1

I am applying to become a PhD student in some institutions. My master record isn't exactly perfect mainly because I didn't complete it in time: I should have completed it in two years but it took me far longer.

Now, during the master I have had some serious healthy and personal issues that can partially justify not finishing in time: I had to stay several months in my hometown without the possibility to study or do anything university related because of a certain situation. Even when I came back to University it took me quite a bit of time to fully recover physically and mentally.

I wish I could tell this in my application since it can be important to not put me at a strong disadvantage with respect to people that took one year less than me to get to this point.

Should I talk about this?

If yes, where and how? I was thinking about writing a few lines in the cover letter but I have no idea how detailed such things should be. From one side I wouldn't like to give detailed informations on my personal issues to random people and from another side I'd like to be clear on how affected I was by them. I'd also like to be extremely clear that this issues, in my opinion, don't completely justify my delay in finishing the study.

Maybe I should simply not worry about it and just apply and see what it comes out of it, but I'm not in a mood to waste chances right now.

Clarification: the question refers to the programs that require some sort of cover letter/personal statement, as far as regards the programs that don't require it, I can do nothing about them.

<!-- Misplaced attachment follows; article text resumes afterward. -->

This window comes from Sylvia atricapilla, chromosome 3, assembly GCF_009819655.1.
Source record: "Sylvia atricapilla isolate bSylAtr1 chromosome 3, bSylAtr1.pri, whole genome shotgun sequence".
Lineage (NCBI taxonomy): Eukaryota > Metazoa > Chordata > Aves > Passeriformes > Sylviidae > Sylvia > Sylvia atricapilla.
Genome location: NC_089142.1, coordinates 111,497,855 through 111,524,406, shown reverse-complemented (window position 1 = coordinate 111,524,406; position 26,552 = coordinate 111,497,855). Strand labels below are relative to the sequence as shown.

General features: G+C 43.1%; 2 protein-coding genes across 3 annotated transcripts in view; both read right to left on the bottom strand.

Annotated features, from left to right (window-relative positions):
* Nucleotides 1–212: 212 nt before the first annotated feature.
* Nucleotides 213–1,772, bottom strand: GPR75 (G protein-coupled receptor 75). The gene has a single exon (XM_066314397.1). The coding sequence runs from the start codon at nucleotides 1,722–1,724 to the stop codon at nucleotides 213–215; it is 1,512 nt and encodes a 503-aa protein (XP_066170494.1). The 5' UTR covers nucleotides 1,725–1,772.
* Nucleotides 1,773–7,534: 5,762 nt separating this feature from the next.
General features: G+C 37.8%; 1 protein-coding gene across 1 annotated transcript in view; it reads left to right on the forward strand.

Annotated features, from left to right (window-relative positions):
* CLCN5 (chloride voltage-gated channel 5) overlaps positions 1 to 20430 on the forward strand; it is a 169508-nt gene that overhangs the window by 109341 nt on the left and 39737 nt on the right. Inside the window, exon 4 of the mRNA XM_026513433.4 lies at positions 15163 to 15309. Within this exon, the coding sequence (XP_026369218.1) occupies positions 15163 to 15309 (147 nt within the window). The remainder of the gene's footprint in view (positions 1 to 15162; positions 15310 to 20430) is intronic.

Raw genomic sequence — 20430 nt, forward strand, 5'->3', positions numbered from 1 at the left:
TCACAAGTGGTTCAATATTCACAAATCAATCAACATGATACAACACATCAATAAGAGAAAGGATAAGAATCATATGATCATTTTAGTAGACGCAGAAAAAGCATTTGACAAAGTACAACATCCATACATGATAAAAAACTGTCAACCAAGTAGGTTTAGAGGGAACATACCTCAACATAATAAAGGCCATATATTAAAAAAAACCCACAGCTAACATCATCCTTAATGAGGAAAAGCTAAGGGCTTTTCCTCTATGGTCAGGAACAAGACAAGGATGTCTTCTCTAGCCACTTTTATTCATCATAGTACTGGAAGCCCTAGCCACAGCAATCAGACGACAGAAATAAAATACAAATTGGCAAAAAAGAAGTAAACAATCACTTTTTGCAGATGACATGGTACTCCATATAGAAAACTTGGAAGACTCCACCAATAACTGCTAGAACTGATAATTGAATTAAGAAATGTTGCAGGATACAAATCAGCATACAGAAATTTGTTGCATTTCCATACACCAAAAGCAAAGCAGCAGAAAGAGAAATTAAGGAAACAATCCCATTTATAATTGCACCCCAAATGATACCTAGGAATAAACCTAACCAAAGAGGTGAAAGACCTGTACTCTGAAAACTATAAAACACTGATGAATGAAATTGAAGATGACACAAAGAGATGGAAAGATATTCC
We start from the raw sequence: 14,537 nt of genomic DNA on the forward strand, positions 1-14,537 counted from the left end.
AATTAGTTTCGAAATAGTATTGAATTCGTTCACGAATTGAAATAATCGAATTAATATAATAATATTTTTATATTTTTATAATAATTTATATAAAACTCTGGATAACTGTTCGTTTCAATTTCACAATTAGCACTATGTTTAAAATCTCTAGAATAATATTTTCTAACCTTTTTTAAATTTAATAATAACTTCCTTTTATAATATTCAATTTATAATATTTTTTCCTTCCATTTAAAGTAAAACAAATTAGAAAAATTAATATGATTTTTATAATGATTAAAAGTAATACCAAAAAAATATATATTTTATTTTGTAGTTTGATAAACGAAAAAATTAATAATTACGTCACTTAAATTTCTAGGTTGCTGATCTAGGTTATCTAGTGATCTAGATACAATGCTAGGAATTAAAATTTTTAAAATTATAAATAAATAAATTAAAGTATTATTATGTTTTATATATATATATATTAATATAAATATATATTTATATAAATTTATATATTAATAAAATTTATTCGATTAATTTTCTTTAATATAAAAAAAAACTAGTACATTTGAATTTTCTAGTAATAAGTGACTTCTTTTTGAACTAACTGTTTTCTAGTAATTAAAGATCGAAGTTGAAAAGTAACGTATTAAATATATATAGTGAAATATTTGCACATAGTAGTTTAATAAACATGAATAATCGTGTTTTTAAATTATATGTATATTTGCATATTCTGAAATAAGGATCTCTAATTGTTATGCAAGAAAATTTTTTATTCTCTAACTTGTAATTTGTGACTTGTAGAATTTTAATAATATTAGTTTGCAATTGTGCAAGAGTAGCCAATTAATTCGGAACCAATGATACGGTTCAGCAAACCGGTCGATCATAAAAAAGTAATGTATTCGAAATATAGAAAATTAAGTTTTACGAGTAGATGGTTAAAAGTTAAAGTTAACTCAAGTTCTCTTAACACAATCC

• Does the application process require a personal statement? That would be the place to discuss this. – Jeff Feb 20 at 21:37
  • @Jeff Some of them don't so I can't do anything for them. My question was about the programmes that require a cover letter, where I could (but should I?) write that? I'll specify it in the question – AnOrAn Feb 20 at 21:44
3

I suggest you say very little in your application materials. Nothing more than "My completion was delayed by medical/(or whatever) considerations, now resolved."

Just that. If you get into a situation in which you need to say more, it will likely be with a small group and you can go into detail as you see best.

They will have some valid concern that the old issues won't cause a problem in the future, so be prepared to address that.

And who can say, even yourself, what contributed to the delay. Illness, family problems, lots of things can cause stress that reduce focus and make things harder. Don't make assumptions that you've done wrong, at least not in public.

| improve this answer | |
1

Be very brief and to say that the problems are fixed now. Nobody wants to hear you bare your soul, to get the details on how your grandpa died or broke your leg or whatever. You are a more mature person and more dedicated person now. You are trying to sell yourself here. So all you want to do is show that you covered the issue and then shift the topic to points where you can show positive attributes. (Worked in industry successfully, etc., whatever you have.)

| improve this answer | |

Your Answer

By clicking “Post Your Answer”, you agree to our terms of service, privacy policy and cookie policy

Not the answer you're looking for? Browse other questions tagged or ask your own question.